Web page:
Tumor-resident lymphocytes can mount a response against neoantigens expressed in microsatellite-stable gastrointestinal (GI) cancers, and adoptive transfer of neoantigen-specific lymphocytes has demonstrated antitumor activity in selected patients. However, whether peripheral blood could be used as an alternative minimally invasive source to identify lymphocytes targeting neoantigens in patients with GI cancer with relatively low mutation burden is unclear. We used a personalized high-throughput screening strategy to investigate whether PD-1 expression in peripheral blood could be used to identify CD8+ or CD4+ lymphocytes recognizing neoantigens identified by whole-exome sequencing in 7 patients with GI cancer. We found that neoantigen-specific lymphocytes were preferentially enriched in the CD8+PD-1+/hi or CD4+PD-1+/hi subsets, but not in the corresponding bulk or PD-1– fractions. In 6 of 7 individuals analyzed we identified circulating CD8+ and CD4+ lymphocytes targeting 6 and 4 neoantigens, respectively. Moreover, neoantigen-reactive T cells and a T cell receptor (TCR) isolated from the CD8+PD-1+ subsets recognized autologous tumor, albeit at reduced levels, in 2 patients with available cell lines. These data demonstrate the existence of circulating T cells targeting neoantigens in GI cancer patients and provide an approach to generate enriched populations of personalized neoantigen-specific lymphocytes and isolate TCRs that could be exploited therapeutically to treat cancer.
Alena Gros, Eric Tran, Maria R. Parkhurst, Sadia Ilyas, Anna Pasetto, Eric M. Groh, Paul F. Robbins, Rami Yossef, Andrea Garcia-Garijo, Carlos A. Fajardo, Todd D. Prickett, Li Jia, Jared J. Gartner, Satyajit Ray, Lien Ngo, John R. Wunderllich, James C. Yang, Steven A. Rosenberg
Polymorphonuclear neutrophils (PMNs) are increasingly recognized to influence solid tumor development, but why their effects are so context-dependent and even frequently divergent remains poorly understood. Using an autochthonous mouse model of uterine cancer and the administration of respiratory hyperoxia as a means to improve tumor oxygenation, we provide in vivo evidence that hypoxia is a potent determinant of tumor-associated PMN phenotypes and direct PMN-tumor cell interactions. Upon relief of tumor hypoxia, PMNs were recruited less intensely to the tumor-bearing uterus but the recruited cells much more effectively killed tumor cells, an activity our data moreover suggested was mediated via their production of NADPH oxidase-derived reactive oxygen species and MMP-9. Simultaneously, their ability to promote tumor cell proliferation, which appeared mediated via their production of neutrophil elastase, was rendered less effective. Relieving tumor hypoxia thus greatly improved net PMN-dependent tumor control, leading to a massive reduction in tumor burden. Remarkably, this outcome was T cell-independent. Together, these findings identify key hypoxia-regulated molecular mechanisms through which PMNs directly induce tumor cell death and proliferation in vivo and suggest that the contrasting properties of PMNs in different tumor settings may in part reflect the effects of hypoxia on direct PMN-tumor cell interactions.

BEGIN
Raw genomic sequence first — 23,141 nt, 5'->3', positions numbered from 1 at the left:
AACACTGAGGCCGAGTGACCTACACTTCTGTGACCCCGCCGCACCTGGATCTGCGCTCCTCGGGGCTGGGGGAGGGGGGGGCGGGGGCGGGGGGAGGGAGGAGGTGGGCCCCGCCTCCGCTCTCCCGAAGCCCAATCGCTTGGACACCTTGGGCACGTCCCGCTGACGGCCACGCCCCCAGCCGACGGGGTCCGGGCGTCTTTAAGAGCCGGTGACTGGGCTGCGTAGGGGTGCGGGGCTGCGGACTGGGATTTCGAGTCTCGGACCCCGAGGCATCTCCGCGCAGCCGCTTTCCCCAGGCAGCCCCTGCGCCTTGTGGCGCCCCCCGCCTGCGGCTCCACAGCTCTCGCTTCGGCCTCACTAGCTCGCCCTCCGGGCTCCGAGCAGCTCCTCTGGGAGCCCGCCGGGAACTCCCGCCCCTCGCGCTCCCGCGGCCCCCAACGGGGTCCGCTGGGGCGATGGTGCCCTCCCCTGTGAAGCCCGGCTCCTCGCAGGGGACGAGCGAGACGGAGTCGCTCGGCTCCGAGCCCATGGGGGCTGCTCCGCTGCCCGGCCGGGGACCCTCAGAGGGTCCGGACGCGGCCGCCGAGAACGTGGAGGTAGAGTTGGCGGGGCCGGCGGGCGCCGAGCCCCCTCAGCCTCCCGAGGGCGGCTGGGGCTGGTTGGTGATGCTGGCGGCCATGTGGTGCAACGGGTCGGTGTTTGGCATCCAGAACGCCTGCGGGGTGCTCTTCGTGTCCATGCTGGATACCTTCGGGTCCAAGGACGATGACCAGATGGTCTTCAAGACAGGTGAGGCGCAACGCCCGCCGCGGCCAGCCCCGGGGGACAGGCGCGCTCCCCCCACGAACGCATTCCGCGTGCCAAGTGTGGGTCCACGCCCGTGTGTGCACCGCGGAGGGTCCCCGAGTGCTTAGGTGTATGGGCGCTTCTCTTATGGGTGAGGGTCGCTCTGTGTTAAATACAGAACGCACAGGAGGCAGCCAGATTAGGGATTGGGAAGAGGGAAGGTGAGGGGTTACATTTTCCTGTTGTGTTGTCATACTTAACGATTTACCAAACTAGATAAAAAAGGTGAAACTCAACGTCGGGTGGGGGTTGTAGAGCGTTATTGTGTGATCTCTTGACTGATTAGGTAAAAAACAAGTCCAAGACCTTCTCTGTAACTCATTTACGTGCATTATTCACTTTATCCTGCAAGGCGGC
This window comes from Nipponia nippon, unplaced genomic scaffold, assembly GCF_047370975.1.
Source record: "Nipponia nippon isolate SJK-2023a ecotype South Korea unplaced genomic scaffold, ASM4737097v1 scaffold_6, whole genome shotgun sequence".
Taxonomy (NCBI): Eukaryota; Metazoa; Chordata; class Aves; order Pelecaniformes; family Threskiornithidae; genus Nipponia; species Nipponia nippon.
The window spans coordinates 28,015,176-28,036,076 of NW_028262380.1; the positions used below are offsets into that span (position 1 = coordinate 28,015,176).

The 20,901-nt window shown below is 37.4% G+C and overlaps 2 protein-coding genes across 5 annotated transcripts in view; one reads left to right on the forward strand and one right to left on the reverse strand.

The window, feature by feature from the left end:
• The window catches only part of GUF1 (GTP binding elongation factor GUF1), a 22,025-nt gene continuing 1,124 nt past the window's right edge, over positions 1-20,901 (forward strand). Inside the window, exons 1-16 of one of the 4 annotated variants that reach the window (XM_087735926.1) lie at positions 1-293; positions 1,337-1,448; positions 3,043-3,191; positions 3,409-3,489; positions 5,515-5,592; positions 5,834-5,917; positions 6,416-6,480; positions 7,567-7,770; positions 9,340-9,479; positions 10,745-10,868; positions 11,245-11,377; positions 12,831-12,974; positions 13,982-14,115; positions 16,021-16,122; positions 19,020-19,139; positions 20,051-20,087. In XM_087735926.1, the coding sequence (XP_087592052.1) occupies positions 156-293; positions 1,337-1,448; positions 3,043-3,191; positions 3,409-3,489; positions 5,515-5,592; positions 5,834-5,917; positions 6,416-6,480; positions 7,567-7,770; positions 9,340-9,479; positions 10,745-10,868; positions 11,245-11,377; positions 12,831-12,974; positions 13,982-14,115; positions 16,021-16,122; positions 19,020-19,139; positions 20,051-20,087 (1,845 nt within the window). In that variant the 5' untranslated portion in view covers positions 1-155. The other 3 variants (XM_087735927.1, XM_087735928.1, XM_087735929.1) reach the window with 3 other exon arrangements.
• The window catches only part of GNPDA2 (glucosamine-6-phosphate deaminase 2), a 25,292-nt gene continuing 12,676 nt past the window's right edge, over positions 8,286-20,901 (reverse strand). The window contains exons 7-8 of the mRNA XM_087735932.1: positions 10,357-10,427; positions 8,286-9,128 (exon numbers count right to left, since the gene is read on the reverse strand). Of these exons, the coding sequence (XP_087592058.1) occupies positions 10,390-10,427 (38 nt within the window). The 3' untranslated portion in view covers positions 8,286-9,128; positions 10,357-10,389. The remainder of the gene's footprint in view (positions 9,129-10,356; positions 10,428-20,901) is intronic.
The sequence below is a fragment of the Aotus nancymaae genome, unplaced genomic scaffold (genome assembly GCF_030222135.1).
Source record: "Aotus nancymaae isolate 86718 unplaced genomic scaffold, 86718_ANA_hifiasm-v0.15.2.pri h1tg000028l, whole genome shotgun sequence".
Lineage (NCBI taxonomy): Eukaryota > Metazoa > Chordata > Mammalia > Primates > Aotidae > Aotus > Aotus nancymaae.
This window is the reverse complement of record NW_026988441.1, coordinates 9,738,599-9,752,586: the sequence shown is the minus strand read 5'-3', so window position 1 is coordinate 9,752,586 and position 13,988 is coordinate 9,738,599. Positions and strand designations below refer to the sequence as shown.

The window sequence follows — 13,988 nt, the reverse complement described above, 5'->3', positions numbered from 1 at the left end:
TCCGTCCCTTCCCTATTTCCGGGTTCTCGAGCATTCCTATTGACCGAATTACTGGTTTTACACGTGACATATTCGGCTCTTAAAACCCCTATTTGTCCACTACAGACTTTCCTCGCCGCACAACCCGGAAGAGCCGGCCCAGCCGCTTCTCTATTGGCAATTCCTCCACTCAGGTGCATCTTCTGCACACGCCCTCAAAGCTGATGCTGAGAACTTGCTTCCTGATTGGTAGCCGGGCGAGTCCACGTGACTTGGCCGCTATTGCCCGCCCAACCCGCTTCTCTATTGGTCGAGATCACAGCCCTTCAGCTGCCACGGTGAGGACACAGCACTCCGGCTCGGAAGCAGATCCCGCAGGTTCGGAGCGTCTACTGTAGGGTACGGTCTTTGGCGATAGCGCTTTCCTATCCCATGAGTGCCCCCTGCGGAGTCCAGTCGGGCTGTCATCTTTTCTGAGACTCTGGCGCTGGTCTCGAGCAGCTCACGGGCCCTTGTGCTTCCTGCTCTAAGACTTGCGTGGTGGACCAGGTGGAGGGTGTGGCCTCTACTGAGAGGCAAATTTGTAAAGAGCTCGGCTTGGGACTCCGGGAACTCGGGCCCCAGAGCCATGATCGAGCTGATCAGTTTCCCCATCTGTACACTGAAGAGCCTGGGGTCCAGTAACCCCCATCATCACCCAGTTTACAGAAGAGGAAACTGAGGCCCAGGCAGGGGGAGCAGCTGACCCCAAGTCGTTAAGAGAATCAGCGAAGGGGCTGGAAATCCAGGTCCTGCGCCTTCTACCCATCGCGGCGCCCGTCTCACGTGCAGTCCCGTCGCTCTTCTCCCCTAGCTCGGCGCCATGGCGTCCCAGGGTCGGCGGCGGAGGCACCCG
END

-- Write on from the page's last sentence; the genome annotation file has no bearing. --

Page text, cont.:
Karim Mahiddine, Adam Blaisdell, Stephany Ma, Amandine Créquer-Grandhomme, Clifford A. Lowell, Adrian Erlebacher
Patients with bladder cancer (BCa) with clinical lymph node (LN) metastasis have extremely poor prognosis. VEGF-C has been demonstrated to play vital roles in LN metastasis in BCa. However, approximately 20% of BCa with LN metastasis exhibits low VEGF-C expression, suggesting a VEGF-C-independent mechanism for LN metastasis of BCa. Herein, we demonstrated that BCa cell-secreted exosomes-mediated lymphangiogenesis promoted LN metastasis in BCa, which was in a VEGF-C-independent manner. We identified an exosomal long noncoding RNA (lncRNA), termed lymph node metastasis-associated transcript 2 (LNMAT2), stimulated HLEC tube formation and migration in vitro and enhanced tumor lymphangiogenesis and LN metastasis in vivo. Mechanistically, LNMAT2 was loaded to BCa cell-secreted exosomes by directly interacting with heterogeneous nuclear ribonucleoprotein A2B1 (hnRNPA2B1). Subsequently, exosomal LNMAT2 was internalized by HLECs and epigenetically upregulated prospero homeobox 1 (PROX1) expression by recruitment of hnRNPA2B1 and increasing the H3K4 trimethylation level in the PROX1 promoter, ultimately resulting in lymphangiogenesis and lymphatic metastasis. Therefore, our findings highlight a VEGF-C-independent mechanism of exosomal lncRNA-mediated LN metastasis and identify LNMAT2 as a therapeutic target for LN metastasis in BCa.
Changhao Chen, Yuming Luo, Wang He, Yue Zhao, Yao Kong, Hongwei Liu, Guangzheng Zhong, Yuting Li, Jun Li, Jian Huang, Rufu Chen, Tianxin Lin